The suspension most likely voids the remaining fully guaranteed money in Bowe’s contract: $8.75 million in 2014 and $1.5 million in 2015. It creates a window for the Chiefs to dump Bowe, avoiding more than $10 million and creating an immediate $8.75 million in 2014 cap space. (The extra cap space now would almost entirely offset the $9 million cap charge they’d take in 2015, due to the post-June 1 move.)
Unless Bowe’s contract specifically was negotiated to remove now-standard language voiding future guarantees in the event of a suspension, the Chiefs could make a move at any point after Bowe’s one-week exile begins, but before the moment that his salary becomes guaranteed as “termination pay,” a benefit for all players with four or more years of service who are on a team’s Week One roster.
If Bowe is cut, he’d become a free agent. And if Browns receiver Josh Gordon is suspended for a full year, Cleveland would have a clear need at receiver.
And Browns G.M. Ray Farmer worked for the Chiefs when Bowe was drafted. And Farmer’s advisor, Bill Kuharich, served as the V.P. of player personnel in Kansas City when the Chiefs drafted Bowe.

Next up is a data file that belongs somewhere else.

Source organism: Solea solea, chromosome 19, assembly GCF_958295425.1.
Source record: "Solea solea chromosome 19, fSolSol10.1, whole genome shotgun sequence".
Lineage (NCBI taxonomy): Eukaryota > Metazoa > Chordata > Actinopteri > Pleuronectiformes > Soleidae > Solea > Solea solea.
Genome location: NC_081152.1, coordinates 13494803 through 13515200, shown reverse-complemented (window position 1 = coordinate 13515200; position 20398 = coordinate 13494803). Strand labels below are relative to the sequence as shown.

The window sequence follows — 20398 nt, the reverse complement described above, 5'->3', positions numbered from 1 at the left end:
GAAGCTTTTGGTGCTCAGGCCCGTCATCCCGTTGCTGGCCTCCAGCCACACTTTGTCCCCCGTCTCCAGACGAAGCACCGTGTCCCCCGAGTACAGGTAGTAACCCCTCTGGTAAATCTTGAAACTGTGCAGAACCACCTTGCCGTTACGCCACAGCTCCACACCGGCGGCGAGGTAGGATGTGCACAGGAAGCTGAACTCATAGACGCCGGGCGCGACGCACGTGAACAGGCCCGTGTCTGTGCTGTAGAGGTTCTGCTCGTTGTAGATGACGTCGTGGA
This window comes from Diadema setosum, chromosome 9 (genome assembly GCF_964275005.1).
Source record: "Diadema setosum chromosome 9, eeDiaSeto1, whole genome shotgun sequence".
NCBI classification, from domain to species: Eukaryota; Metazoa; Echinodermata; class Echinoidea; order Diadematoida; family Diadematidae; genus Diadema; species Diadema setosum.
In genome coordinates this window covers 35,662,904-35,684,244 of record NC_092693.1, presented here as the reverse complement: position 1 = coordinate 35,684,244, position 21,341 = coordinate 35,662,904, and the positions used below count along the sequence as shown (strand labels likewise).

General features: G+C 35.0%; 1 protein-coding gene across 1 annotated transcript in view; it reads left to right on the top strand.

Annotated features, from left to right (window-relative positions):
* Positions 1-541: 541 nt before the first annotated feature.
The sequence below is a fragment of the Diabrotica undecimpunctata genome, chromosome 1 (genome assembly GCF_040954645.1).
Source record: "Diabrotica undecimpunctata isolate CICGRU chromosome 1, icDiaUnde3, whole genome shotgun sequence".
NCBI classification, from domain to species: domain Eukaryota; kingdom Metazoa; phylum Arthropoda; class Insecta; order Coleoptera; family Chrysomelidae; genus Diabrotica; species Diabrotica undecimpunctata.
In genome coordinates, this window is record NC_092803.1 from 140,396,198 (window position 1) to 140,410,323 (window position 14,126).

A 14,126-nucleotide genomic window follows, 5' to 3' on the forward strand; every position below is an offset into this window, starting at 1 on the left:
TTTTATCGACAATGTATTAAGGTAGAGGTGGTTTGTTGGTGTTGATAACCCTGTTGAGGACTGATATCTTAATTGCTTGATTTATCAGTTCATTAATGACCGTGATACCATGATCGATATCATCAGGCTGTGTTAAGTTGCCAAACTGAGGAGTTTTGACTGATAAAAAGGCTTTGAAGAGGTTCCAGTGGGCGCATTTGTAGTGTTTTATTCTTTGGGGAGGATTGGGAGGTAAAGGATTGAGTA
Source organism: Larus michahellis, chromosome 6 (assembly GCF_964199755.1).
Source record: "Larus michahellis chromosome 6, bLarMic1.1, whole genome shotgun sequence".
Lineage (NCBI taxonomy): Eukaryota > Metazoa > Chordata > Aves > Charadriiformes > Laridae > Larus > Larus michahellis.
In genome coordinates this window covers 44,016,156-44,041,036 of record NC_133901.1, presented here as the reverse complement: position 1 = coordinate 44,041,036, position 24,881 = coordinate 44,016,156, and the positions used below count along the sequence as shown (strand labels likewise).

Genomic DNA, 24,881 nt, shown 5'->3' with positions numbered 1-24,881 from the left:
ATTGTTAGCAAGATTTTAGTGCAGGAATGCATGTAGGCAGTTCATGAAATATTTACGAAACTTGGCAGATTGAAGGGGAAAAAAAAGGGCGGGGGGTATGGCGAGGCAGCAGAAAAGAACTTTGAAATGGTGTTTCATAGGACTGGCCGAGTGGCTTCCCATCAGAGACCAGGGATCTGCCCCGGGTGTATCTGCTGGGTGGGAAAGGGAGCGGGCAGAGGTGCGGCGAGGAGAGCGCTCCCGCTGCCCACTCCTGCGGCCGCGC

The Chiefs also could trade Bowe to the Browns (or anyone else), but it would make no sense for Cleveland (or anyone else) to assume the obligation to pay him $8.75 million for 2014 if they can sign him for less on the open market.
Of course, coach Mike Pettine and offensive coordinator Kyle Shanahan would have to believe that Bowe could learn Shanahan’s offense. But both Cleveland and Kansas City rely on West Coast-style offenses, making the potential transition easier.
Regardless of where Bowe ends up, the suspension gives the Chiefs the opportunity to block more than $10 million that currently is fully guaranteed to him. If they choose to do so, Bowe’s most obvious next destination would become Cleveland.